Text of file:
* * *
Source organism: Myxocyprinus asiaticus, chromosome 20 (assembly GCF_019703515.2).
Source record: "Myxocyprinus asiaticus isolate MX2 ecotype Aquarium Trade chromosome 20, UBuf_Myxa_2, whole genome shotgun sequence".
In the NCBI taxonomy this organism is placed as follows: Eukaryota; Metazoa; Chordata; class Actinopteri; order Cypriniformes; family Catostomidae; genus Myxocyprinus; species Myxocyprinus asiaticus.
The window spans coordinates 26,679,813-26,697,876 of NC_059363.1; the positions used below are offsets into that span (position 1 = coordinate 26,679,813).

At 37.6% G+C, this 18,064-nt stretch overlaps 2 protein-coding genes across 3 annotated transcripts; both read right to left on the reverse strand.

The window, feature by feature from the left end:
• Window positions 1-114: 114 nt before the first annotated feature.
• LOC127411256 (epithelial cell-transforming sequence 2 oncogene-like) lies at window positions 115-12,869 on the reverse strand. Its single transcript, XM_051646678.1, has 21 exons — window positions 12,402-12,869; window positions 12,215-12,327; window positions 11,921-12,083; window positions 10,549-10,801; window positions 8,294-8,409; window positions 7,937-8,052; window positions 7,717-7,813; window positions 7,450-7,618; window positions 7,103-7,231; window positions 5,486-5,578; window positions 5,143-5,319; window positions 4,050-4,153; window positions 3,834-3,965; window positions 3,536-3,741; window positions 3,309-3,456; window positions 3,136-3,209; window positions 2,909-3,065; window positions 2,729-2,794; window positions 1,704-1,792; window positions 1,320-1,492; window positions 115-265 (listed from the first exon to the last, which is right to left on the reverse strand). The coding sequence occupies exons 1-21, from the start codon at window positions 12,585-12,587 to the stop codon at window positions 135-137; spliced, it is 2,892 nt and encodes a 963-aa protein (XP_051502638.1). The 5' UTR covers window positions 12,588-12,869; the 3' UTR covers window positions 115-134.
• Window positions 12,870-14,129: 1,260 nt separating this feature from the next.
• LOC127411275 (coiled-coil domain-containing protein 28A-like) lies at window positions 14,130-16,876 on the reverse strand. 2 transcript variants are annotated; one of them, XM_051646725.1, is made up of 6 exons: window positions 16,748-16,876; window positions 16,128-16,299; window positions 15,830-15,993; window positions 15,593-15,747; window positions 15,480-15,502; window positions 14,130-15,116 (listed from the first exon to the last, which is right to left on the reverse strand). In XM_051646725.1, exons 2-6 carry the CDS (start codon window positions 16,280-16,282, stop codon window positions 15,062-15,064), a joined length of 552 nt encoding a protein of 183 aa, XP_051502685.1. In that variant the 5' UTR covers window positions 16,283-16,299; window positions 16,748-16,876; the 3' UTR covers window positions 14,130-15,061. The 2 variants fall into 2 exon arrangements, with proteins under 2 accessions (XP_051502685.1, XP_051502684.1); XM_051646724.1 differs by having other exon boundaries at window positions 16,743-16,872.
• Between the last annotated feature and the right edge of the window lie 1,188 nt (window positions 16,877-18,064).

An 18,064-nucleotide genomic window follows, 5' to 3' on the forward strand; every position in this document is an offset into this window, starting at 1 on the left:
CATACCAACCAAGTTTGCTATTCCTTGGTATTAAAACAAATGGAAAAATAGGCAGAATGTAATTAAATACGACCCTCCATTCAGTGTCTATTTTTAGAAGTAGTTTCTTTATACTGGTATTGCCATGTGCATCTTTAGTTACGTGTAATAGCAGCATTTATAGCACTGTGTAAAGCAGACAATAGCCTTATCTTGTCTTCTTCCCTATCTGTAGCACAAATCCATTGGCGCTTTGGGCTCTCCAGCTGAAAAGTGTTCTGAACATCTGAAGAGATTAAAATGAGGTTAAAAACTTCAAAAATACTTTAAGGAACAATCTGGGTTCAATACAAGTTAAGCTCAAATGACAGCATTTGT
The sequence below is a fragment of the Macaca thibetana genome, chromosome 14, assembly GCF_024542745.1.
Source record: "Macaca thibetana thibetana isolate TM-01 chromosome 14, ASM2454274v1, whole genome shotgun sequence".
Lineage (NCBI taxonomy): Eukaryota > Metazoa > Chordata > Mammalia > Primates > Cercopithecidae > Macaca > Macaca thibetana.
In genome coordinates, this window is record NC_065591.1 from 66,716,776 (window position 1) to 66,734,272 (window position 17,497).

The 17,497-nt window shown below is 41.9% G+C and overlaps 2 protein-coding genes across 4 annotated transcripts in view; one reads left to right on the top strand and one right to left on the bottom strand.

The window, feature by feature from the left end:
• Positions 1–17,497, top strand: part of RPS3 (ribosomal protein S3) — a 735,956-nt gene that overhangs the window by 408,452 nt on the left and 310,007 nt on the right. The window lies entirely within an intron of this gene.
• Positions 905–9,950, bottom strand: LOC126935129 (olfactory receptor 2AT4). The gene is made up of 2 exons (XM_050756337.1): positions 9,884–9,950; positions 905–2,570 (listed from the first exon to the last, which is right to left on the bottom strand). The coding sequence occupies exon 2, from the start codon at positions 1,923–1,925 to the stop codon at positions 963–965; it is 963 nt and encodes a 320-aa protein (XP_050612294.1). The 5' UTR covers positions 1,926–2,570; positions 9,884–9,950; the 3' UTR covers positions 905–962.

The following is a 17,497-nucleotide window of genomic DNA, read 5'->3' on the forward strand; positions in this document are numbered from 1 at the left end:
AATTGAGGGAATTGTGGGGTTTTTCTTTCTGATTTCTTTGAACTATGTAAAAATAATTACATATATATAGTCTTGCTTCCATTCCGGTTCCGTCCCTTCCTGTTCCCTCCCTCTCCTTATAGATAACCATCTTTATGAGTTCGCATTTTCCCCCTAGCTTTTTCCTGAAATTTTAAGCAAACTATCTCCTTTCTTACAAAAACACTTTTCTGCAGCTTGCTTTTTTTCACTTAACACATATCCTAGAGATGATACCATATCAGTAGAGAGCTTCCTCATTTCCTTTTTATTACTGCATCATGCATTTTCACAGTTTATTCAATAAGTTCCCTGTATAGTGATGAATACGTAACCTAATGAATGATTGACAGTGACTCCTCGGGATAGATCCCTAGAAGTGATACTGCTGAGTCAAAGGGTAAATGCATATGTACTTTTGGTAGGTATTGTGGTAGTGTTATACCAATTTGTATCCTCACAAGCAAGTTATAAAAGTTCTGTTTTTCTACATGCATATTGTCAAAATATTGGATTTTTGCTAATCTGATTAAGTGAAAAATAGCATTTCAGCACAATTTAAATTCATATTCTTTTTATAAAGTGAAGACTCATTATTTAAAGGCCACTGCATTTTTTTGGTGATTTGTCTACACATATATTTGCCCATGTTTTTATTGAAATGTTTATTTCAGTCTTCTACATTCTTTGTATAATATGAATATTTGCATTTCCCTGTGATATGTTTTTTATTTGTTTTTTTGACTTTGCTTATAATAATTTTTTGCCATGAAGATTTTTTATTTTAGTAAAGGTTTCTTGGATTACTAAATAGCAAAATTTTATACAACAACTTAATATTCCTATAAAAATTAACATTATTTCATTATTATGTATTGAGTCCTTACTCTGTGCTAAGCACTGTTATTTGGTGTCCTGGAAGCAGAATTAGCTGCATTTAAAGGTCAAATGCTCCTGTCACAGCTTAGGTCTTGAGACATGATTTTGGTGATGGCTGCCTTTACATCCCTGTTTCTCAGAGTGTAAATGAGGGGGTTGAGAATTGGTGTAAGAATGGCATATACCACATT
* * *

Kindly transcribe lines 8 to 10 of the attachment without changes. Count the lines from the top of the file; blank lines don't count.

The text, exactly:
• LOC127411256 (epithelial cell-transforming sequence 2 oncogene-like) lies at window positions 115-12,869 on the reverse strand. Its single transcript, XM_051646678.1, has 21 exons — window positions 12,402-12,869; window positions 12,215-12,327; window positions 11,921-12,083; window positions 10,549-10,801; window positions 8,294-8,409; window positions 7,937-8,052; window positions 7,717-7,813; window positions 7,450-7,618; window positions 7,103-7,231; window positions 5,486-5,578; window positions 5,143-5,319; window positions 4,050-4,153; window positions 3,834-3,965; window positions 3,536-3,741; window positions 3,309-3,456; window positions 3,136-3,209; window positions 2,909-3,065; window positions 2,729-2,794; window positions 1,704-1,792; window positions 1,320-1,492; window positions 115-265 (listed from the first exon to the last, which is right to left on the reverse strand). The coding sequence occupies exons 1-21, from the start codon at window positions 12,585-12,587 to the stop codon at window positions 135-137; spliced, it is 2,892 nt and encodes a 963-aa protein (XP_051502638.1). The 5' UTR covers window positions 12,588-12,869; the 3' UTR covers window positions 115-134.
• Window positions 12,870-14,129: 1,260 nt separating this feature from the next.
• LOC127411275 (coiled-coil domain-containing protein 28A-like) lies at window positions 14,130-16,876 on the reverse strand. 2 transcript variants are annotated; one of them, XM_051646725.1, is made up of 6 exons: window positions 16,748-16,876; window positions 16,128-16,299; window positions 15,830-15,993; window positions 15,593-15,747; window positions 15,480-15,502; window positions 14,130-15,116 (listed from the first exon to the last, which is right to left on the reverse strand). In XM_051646725.1, exons 2-6 carry the CDS (start codon window positions 16,280-16,282, stop codon window positions 15,062-15,064), a joined length of 552 nt encoding a protein of 183 aa, XP_051502685.1. In that variant the 5' UTR covers window positions 16,283-16,299; window positions 16,748-16,876; the 3' UTR covers window positions 14,130-15,061. The 2 variants fall into 2 exon arrangements, with proteins under 2 accessions (XP_051502685.1, XP_051502684.1); XM_051646724.1 differs by having other exon boundaries at window positions 16,743-16,872.